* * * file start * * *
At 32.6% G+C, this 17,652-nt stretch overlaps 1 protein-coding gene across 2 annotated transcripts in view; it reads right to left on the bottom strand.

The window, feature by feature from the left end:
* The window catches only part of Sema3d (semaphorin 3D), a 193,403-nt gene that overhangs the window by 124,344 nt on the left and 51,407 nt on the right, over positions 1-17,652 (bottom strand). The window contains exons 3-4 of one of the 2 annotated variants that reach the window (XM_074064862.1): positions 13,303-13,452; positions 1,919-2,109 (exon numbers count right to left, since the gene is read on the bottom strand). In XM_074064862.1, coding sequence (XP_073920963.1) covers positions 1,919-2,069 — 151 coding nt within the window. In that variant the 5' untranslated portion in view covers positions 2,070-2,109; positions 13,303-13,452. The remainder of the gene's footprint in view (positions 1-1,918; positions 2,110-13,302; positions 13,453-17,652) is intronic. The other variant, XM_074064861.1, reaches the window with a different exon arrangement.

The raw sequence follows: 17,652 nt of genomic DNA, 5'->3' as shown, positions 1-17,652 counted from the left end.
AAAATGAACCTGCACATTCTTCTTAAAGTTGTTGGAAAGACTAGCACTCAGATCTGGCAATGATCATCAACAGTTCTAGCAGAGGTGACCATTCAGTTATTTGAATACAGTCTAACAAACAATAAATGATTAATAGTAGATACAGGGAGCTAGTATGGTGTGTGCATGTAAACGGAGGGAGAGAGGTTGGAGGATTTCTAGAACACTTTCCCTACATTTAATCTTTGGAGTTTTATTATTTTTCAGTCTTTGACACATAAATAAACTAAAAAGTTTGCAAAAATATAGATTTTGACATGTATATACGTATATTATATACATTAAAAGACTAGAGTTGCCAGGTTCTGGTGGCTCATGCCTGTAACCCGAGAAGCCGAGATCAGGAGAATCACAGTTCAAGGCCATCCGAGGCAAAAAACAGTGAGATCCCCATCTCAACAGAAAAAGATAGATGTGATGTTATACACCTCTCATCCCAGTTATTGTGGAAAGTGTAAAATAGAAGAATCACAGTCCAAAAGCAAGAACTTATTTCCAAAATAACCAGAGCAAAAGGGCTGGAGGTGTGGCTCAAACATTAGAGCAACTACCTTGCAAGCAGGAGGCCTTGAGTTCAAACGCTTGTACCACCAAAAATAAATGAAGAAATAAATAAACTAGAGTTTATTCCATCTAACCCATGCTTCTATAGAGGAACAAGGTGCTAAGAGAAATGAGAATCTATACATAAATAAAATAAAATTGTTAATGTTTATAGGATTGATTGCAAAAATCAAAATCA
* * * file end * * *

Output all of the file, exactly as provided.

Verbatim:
At 32.6% G+C, this 17,652-nt stretch overlaps 1 protein-coding gene across 2 annotated transcripts in view; it reads right to left on the bottom strand.

The window, feature by feature from the left end:
* The window catches only part of Sema3d (semaphorin 3D), a 193,403-nt gene that overhangs the window by 124,344 nt on the left and 51,407 nt on the right, over positions 1-17,652 (bottom strand). The window contains exons 3-4 of one of the 2 annotated variants that reach the window (XM_074064862.1): positions 13,303-13,452; positions 1,919-2,109 (exon numbers count right to left, since the gene is read on the bottom strand). In XM_074064862.1, coding sequence (XP_073920963.1) covers positions 1,919-2,069 — 151 coding nt within the window. In that variant the 5' untranslated portion in view covers positions 2,070-2,109; positions 13,303-13,452. The remainder of the gene's footprint in view (positions 1-1,918; positions 2,110-13,302; positions 13,453-17,652) is intronic. The other variant, XM_074064861.1, reaches the window with a different exon arrangement.

The raw sequence follows: 17,652 nt of genomic DNA, 5'->3' as shown, positions 1-17,652 counted from the left end.
AAAATGAACCTGCACATTCTTCTTAAAGTTGTTGGAAAGACTAGCACTCAGATCTGGCAATGATCATCAACAGTTCTAGCAGAGGTGACCATTCAGTTATTTGAATACAGTCTAACAAACAATAAATGATTAATAGTAGATACAGGGAGCTAGTATGGTGTGTGCATGTAAACGGAGGGAGAGAGGTTGGAGGATTTCTAGAACACTTTCCCTACATTTAATCTTTGGAGTTTTATTATTTTTCAGTCTTTGACACATAAATAAACTAAAAAGTTTGCAAAAATATAGATTTTGACATGTATATACGTATATTATATACATTAAAAGACTAGAGTTGCCAGGTTCTGGTGGCTCATGCCTGTAACCCGAGAAGCCGAGATCAGGAGAATCACAGTTCAAGGCCATCCGAGGCAAAAAACAGTGAGATCCCCATCTCAACAGAAAAAGATAGATGTGATGTTATACACCTCTCATCCCAGTTATTGTGGAAAGTGTAAAATAGAAGAATCACAGTCCAAAAGCAAGAACTTATTTCCAAAATAACCAGAGCAAAAGGGCTGGAGGTGTGGCTCAAACATTAGAGCAACTACCTTGCAAGCAGGAGGCCTTGAGTTCAAACGCTTGTACCACCAAAAATAAATGAAGAAATAAATAAACTAGAGTTTATTCCATCTAACCCATGCTTCTATAGAGGAACAAGGTGCTAAGAGAAATGAGAATCTATACATAAATAAAATAAAATTGTTAATGTTTATAGGATTGATTGCAAAAATCAAAATCA